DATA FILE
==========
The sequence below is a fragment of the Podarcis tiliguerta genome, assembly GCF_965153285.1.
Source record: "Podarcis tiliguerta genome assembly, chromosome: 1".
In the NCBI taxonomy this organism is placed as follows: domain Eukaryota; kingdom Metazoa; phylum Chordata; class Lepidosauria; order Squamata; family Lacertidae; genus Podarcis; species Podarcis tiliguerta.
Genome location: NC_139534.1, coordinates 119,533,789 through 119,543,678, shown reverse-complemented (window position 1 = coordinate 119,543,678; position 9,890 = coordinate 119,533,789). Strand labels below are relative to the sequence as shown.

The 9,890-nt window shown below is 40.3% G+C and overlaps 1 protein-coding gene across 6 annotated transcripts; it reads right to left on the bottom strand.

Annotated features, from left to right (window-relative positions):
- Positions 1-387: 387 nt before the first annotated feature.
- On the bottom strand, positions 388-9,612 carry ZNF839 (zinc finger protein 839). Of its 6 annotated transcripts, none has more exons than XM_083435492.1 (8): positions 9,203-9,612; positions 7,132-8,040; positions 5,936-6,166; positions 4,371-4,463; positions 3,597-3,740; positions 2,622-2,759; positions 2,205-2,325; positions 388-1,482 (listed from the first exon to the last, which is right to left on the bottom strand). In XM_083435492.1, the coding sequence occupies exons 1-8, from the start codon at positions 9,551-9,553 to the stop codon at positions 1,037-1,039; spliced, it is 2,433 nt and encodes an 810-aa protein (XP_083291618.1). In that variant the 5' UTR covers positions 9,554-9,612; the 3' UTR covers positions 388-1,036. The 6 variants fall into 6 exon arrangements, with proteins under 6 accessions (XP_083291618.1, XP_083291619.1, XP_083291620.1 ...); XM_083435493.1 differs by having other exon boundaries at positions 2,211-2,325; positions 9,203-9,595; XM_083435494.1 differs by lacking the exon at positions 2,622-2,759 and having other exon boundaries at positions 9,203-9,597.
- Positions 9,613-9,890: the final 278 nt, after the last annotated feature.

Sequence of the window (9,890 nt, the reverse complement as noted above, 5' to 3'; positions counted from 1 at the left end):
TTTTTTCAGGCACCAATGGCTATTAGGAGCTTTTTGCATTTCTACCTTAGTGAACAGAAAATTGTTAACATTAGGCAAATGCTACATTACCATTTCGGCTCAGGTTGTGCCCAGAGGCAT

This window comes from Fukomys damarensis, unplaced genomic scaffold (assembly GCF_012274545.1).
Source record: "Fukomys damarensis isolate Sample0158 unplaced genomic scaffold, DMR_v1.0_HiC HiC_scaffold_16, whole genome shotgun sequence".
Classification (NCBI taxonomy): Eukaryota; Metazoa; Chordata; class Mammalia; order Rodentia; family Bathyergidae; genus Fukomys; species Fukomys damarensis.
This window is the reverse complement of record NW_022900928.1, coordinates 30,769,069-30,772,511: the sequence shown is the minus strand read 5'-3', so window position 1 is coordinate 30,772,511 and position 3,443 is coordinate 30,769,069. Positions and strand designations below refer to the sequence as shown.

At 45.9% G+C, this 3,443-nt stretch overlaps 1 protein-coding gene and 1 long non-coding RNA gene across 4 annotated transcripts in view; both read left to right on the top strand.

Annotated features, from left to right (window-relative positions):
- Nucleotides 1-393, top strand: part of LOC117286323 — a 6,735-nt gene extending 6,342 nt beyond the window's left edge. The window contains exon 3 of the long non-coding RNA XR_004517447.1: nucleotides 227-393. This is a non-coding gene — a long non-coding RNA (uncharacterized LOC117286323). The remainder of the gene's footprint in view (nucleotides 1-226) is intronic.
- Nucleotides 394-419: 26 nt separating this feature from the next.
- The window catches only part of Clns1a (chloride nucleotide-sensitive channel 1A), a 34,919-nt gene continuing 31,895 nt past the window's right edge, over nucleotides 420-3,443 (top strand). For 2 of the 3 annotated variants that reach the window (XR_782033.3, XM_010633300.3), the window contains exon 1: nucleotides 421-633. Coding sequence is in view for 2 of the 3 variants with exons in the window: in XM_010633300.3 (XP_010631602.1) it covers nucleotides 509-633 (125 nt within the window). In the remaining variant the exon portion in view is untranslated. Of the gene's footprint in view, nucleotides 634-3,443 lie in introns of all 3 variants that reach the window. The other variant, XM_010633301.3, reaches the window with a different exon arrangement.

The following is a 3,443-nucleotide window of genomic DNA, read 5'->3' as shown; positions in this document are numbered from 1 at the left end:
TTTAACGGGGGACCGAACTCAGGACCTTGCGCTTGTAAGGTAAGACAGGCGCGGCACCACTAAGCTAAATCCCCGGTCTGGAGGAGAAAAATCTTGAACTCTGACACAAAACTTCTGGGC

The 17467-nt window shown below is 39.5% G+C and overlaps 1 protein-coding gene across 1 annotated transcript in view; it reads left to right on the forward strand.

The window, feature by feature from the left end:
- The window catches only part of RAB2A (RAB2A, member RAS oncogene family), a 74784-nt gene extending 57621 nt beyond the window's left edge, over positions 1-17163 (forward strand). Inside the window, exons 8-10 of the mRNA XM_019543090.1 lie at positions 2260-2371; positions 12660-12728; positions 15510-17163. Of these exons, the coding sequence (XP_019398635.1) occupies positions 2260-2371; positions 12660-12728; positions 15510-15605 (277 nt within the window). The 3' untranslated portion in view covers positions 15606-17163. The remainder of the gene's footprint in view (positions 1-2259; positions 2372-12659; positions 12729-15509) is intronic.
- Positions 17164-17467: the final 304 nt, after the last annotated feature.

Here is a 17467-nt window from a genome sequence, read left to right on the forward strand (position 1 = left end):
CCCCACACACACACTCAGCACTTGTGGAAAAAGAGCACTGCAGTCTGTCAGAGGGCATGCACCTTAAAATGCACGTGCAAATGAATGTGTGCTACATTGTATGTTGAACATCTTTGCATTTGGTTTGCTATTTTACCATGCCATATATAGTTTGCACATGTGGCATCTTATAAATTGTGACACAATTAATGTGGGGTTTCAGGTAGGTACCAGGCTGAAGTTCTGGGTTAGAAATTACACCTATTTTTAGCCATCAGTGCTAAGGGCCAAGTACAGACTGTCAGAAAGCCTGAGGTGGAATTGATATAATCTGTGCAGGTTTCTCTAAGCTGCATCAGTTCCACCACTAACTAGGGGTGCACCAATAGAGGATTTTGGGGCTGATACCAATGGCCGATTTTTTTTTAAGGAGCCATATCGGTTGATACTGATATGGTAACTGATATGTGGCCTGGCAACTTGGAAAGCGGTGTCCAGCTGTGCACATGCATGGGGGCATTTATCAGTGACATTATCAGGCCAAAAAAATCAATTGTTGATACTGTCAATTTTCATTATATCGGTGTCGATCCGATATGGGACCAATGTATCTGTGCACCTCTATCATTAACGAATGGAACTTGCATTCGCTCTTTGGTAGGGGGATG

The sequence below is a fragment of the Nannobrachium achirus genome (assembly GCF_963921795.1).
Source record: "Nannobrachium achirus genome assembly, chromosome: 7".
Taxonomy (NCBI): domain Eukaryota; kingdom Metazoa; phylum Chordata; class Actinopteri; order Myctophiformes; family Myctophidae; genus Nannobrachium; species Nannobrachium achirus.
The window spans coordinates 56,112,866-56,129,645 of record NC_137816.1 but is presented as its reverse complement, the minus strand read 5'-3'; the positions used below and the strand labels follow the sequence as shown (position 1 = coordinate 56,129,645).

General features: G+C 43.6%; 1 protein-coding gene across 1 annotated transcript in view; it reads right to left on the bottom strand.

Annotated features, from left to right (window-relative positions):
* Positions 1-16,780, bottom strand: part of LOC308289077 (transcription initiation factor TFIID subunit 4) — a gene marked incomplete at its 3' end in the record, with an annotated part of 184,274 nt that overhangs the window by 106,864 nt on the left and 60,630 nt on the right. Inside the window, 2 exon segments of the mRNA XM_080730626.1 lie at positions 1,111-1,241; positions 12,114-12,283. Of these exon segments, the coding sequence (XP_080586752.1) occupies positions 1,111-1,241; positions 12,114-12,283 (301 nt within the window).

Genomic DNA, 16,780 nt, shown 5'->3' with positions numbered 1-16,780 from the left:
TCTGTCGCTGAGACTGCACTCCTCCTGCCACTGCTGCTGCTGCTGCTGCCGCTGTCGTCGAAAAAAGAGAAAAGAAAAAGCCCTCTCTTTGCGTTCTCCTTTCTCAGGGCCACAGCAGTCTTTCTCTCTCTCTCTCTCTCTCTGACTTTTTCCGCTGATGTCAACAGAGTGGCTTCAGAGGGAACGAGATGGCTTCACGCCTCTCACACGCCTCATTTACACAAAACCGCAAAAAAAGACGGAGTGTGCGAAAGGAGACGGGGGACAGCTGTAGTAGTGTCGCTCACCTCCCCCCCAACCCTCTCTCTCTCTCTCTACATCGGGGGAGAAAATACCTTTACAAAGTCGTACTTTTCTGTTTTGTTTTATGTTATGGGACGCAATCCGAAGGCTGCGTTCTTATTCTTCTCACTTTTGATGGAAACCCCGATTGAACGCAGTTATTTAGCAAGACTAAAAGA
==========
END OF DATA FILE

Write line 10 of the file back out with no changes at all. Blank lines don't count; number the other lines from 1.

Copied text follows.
Sequence of the window (9,890 nt, the reverse complement as noted above, 5' to 3'; positions counted from 1 at the left end):